Taking Shape: Thoughts on creating DBQ’s

screenshotAfter spending a few weeks exploring the different avenues available to me for my DBQ, I am finally on a focused track to the finish.  After switching my topic from the more obscure food history topic to the much more document rich Marshall Plan, my issue was not where to find documents, but just the opposite.

There were so many great documents, I found myself following lead after lead on possible directions to take the assignment.  While I learned a tremendous amount about the Marshall Plan, the state of Europe after WWII, and the different opinions throughout U.S. and Europe about the plan, I didn’t feel like I was getting any closer to completing the assignment. But I was finding photos, documents,  and getting more information. Through this research I was able to narrow my focus and choose an angle on which to focus: the differing views on the Marshall Plan from Europe, Russia, and at home in the U.S.. My next challenge was to step away from the history and just look at the documents.  What was I trying to say?  What were the documents telling me?  I finally focused on assembling documents that could tell a story.  Once I had a clear narrative of what I wanted the students to see, the guiding questions practically wrote themselves.

Next up for me is to add the last few pages into iBook Author and begin to fine tune the look and feel.  I will have my classmates review the work to ensure the documents and questions create a clear narrative that will guide the students to address the enduring questions of the unit.

This assignment has been exciting for me on two main levels.  First learning how to write this type of assignment for my students will be something I will continue to work on throughout my career. I am a big believer in having students think like historians.  The other facet is just how much I enjoyed researching the history surrounding the Marshall Plan. Reading all the documents and seeing all the photos was like a DBQ itself.  I will continue to practice, learn, and hopefully inspire my students to do the same.

The Marshall Plan: Altruism or Opportunity?

I have decided to forgo my initial project on tracing the immigration and culture of the American South through food in favor of documenting the Marshall Plan.  While my original topic was rich and personally interesting to me, I was having a difficult time finding the original documents I was looking for (diaries, manifests, recipes).  I think this

Frankfurt 1946
Frankfurt 1946

will be a great project for a later time.  Instead I looked at the assignment in a slightly different way: to follow the documents.  I knew that if I chose a more modern historical event, there would be more documents.  The next step was to find an event that was rich and interesting and could be used to ask over-arching generative questions.  The Marshall Plan meets both criteria perfectly.  In talking with Erik Nelson about his project on the Treaty of Versailles, it became clear to me the the Marshall Plan presented a complete change in post-war policy.  Rather than punish and weaken the losing sides, the Marshall Plan sought to strengthen not just our allies in Europe, but Germany and even Russia as well.  This was a controversial plan and there are entire libraries dedicated to documenting characters who put this plan together.  It could easily be argued that this was the high water mark for U.S. foreign policy.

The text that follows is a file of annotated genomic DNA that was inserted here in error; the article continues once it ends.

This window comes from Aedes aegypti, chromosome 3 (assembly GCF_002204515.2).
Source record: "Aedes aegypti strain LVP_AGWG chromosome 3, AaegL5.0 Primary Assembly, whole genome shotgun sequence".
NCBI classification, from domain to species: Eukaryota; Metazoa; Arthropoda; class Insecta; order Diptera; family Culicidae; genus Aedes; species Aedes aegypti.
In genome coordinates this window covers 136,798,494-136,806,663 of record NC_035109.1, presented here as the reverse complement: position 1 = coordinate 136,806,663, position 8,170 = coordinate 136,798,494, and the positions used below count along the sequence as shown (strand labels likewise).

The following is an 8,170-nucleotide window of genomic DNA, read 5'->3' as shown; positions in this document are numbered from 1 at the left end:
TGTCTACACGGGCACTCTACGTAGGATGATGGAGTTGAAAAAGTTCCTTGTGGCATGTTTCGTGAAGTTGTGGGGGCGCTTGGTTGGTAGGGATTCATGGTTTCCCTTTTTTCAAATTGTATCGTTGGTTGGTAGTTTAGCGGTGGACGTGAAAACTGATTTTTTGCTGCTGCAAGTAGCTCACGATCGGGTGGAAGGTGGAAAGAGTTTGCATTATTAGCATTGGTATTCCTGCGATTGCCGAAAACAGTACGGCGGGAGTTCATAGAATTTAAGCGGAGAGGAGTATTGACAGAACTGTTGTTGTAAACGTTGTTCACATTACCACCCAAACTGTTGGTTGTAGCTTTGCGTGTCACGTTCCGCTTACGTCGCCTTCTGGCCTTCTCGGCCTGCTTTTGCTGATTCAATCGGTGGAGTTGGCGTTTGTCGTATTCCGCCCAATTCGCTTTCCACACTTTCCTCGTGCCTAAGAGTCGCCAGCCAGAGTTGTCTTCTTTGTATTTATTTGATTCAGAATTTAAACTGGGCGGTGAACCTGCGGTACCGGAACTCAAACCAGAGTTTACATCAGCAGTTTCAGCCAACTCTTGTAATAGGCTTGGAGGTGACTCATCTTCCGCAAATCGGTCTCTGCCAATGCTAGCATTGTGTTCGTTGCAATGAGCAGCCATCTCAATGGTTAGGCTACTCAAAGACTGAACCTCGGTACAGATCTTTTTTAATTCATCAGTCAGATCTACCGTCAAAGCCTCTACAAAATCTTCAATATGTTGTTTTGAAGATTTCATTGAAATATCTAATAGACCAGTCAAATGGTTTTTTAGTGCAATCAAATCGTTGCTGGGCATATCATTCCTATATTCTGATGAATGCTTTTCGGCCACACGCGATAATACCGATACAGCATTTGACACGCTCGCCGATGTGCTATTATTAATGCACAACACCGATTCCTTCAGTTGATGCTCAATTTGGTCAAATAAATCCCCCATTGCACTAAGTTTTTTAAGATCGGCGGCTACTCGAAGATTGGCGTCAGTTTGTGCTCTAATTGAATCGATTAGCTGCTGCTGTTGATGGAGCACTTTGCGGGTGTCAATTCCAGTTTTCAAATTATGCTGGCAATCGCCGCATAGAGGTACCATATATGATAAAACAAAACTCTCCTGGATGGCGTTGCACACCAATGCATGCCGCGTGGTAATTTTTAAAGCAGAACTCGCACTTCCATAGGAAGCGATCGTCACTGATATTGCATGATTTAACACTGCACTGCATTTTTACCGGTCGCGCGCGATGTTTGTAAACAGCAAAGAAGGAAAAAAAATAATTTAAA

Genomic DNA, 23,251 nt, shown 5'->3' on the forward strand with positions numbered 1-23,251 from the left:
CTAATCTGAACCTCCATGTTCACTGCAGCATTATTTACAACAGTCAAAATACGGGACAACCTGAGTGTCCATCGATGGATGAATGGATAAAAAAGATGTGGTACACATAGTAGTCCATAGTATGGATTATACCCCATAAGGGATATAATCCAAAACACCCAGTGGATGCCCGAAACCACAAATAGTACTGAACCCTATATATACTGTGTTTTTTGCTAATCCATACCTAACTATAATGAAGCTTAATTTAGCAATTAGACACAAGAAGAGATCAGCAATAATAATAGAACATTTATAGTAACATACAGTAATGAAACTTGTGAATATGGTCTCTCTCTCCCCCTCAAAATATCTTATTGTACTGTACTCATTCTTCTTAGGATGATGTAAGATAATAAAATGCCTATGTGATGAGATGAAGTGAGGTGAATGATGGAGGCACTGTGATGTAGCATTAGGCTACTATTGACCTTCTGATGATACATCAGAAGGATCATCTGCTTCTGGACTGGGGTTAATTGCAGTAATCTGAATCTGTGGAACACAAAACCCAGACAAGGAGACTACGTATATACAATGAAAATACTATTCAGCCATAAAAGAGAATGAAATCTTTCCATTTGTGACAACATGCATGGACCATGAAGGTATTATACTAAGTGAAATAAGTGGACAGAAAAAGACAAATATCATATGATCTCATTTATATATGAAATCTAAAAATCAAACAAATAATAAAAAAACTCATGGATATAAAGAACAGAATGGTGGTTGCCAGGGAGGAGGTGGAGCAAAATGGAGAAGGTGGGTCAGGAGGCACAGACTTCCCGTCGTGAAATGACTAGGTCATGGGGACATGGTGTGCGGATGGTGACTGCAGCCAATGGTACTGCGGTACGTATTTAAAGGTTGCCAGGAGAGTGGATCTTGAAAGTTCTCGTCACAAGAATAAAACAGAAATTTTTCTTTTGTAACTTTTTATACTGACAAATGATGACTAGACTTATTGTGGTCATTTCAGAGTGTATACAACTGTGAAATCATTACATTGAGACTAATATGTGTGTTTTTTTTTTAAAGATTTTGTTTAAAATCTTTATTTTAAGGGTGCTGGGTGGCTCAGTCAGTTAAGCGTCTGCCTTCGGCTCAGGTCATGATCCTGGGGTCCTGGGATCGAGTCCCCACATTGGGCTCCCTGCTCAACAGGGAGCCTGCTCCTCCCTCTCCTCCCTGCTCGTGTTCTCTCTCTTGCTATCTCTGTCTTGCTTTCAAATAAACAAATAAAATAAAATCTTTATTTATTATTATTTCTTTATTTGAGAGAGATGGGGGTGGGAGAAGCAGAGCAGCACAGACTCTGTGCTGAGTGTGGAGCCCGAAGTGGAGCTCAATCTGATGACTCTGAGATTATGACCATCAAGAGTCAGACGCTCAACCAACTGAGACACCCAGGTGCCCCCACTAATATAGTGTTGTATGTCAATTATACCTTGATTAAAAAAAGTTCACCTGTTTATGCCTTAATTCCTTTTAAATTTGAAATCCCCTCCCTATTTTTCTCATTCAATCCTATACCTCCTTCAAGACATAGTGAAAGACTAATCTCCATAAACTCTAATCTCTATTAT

The Set Up

I will use a mixture of photographs, posters, and speeches to show the many facets and interests involved in this monumental action.  Before Congress could approve the billions of dollars required, both America and Europe needed to come together in a new way.  The United Nations is in it’s infancy and this will be a major test.  While a necessary ally during the war, relations between the United States and the Soviet Union are already showing signs of mistrust and antagonism.

Nottingham Evening Post May 8, 1945
Nottingham Evening Post May 8, 1945

The Questions

The overall purpose of the unit is to have the students use historical thinking to look at the Marshall plan in an authentic way from many perspectives.  They should be able to address the larger questions this event brings up:

  • Are there responsibilities to the victors in war?
  • Is there a quid pro quo for reconstruction/ nation building?
  • How did the Treaty of Versailles influence the making of the Marshall Plan?
  • Why was the United States in a position to help in the first place?
  • How did the United States relationship with Russia help or hinder European reconstruction?

Looking Ahead

Looking Ahead...
Looking Ahead…

I am eagerly looking forward to working on this project.  Not only am I getting practice in designing instruction that challenges students, I am learning so much about the subject matter.  At this point these DBQ projects take a tremendous amount of time to assemble.  But I am beginning to see how the process can be streamlined.  The more comfortable I am knowing where to look for documents, what questions to ask, and how to put it all together, the easier this will all become.  In the mean time I am enjoying the self directed project based learning as a student.  I hope my students will come away with some of the same enthusiasm.